ICD-10 Diagnosis Code M92.00

Juvenile osteochondrosis of humerus, unspecified arm

Diagnosis Code M92.00

ICD-10: M92.00
Short Description: Juvenile osteochondrosis of humerus, unspecified arm
Long Description: Juvenile osteochondrosis of humerus, unspecified arm
This is the 2017 version of the ICD-10-CM diagnosis code M92.00

Code Classification
  • Diseases of the musculoskeletal system and connective tissue
    • Chondropathies (M91-M94)
      • Other juvenile osteochondrosis (M92)

Information for Medical Professionals

Diagnostic Related Groups
The diagnosis code M92.00 is grouped in the following Diagnostic Related Group(s) (MS-DRG v33.0)


Convert to ICD-9 Additional informationCallout TooltipGeneral Equivalence Map
The ICD-10 and ICD-9 GEMs are used to facilitate linking between the diagnosis codes in ICD-9-CM and the new ICD-10-CM code set. The GEMs are the raw material from which providers, health information vendors and payers can derive specific applied mappings to meet their needs.

  • Articular cartilage disorder of upper arm
  • Articular cartilage disorder of upper arm
  • Humerus head juvenile osteochondritis
  • Humerus juvenile osteochondritis

Information for Patients

Bone Diseases

Your bones help you move, give you shape and support your body. They are living tissues that rebuild constantly throughout your life. During childhood and your teens, your body adds new bone faster than it removes old bone. After about age 20, you can lose bone faster than you make bone. To have strong bones when you are young, and to prevent bone loss when you are older, you need to get enough calcium, vitamin D, and exercise. You should also avoid smoking and drinking too much alcohol.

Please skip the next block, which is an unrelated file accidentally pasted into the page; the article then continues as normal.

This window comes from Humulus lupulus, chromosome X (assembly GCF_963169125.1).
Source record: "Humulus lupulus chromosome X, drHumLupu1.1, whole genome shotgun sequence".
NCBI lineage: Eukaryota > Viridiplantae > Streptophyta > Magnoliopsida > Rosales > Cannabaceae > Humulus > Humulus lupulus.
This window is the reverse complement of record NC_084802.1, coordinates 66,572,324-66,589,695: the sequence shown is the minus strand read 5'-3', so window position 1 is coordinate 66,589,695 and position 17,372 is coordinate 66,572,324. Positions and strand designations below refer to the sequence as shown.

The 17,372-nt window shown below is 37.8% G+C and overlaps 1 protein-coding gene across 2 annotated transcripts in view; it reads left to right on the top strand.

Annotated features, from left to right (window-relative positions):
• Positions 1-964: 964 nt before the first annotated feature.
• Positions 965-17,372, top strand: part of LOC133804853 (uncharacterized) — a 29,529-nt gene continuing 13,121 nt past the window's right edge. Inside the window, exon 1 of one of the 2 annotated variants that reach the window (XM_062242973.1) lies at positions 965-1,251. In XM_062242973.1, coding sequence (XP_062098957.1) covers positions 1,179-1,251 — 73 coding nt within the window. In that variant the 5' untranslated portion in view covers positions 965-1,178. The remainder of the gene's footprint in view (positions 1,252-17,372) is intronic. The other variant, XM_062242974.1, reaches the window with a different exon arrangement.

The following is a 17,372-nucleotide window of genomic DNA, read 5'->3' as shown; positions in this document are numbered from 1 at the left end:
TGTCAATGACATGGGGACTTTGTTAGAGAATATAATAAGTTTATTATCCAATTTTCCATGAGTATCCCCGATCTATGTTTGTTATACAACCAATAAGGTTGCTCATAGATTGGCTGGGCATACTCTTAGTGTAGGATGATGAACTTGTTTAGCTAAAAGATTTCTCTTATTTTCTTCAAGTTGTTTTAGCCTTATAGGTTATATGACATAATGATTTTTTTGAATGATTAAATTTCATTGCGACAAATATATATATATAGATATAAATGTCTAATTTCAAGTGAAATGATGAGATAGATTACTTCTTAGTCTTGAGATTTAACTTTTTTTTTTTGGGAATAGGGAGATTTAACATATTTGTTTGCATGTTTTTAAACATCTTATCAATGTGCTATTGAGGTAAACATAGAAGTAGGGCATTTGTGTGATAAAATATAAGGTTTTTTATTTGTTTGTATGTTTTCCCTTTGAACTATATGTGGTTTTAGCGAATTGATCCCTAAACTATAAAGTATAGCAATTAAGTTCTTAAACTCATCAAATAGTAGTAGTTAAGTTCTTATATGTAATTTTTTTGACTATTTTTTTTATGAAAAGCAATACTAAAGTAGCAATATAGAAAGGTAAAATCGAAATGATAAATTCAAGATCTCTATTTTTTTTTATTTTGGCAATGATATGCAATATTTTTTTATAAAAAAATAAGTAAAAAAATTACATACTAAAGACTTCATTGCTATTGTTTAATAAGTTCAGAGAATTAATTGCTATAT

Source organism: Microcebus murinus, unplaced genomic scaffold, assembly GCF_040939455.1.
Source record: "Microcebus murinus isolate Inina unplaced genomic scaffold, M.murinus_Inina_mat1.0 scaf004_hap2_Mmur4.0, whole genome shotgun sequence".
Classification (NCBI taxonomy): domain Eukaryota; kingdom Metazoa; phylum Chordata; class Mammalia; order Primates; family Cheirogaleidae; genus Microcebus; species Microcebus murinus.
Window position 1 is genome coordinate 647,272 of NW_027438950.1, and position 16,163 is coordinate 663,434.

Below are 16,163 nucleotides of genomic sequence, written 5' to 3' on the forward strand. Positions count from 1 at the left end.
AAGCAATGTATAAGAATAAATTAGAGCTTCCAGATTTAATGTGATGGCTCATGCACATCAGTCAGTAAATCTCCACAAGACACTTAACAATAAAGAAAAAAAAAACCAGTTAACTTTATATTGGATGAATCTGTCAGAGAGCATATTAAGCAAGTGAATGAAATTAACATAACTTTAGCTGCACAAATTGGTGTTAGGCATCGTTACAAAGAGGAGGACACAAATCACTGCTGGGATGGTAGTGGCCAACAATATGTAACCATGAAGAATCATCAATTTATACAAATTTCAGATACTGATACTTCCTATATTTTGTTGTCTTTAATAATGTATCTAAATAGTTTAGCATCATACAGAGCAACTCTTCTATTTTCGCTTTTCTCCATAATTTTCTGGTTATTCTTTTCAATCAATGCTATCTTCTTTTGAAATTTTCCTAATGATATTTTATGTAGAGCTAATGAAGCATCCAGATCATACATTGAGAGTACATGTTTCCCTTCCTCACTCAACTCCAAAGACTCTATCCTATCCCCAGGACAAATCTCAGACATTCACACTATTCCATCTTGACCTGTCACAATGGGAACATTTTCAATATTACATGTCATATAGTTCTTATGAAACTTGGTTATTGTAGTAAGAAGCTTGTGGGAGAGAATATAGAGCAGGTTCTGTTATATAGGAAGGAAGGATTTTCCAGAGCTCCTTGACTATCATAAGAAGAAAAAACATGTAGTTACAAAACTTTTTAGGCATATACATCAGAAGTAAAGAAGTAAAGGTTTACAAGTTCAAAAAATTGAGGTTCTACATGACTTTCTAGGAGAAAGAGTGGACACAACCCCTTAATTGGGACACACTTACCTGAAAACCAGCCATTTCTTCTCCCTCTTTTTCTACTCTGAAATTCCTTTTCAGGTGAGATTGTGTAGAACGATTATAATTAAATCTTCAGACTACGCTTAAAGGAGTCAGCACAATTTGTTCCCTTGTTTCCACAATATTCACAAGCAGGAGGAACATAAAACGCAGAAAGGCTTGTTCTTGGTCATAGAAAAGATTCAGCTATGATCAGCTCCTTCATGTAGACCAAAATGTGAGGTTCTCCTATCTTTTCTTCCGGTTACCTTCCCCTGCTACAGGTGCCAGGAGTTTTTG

Bone diseases can make bones easy to break. Different kinds of bone problems include

  • Low bone density and osteoporosis, which make your bones weak and more likely to break
  • Osteogenesis imperfecta makes your bones brittle
  • Paget's disease of bone makes them weak
  • Bones can also develop cancer and infections
  • Other bone diseases, which are caused by poor nutrition, genetics, or problems with the rate of bone growth or rebuilding

NIH: National Institute of Arthritis and Musculoskeletal and Skin Diseases

  • ALP - blood test
  • ALP isoenzyme test
  • Blount disease
  • Bone lesion biopsy
  • Bone pain or tenderness
  • Bone tumor
  • Bowlegs
  • Fibrous dysplasia
  • Osteomalacia
  • Osteopenia - premature infants

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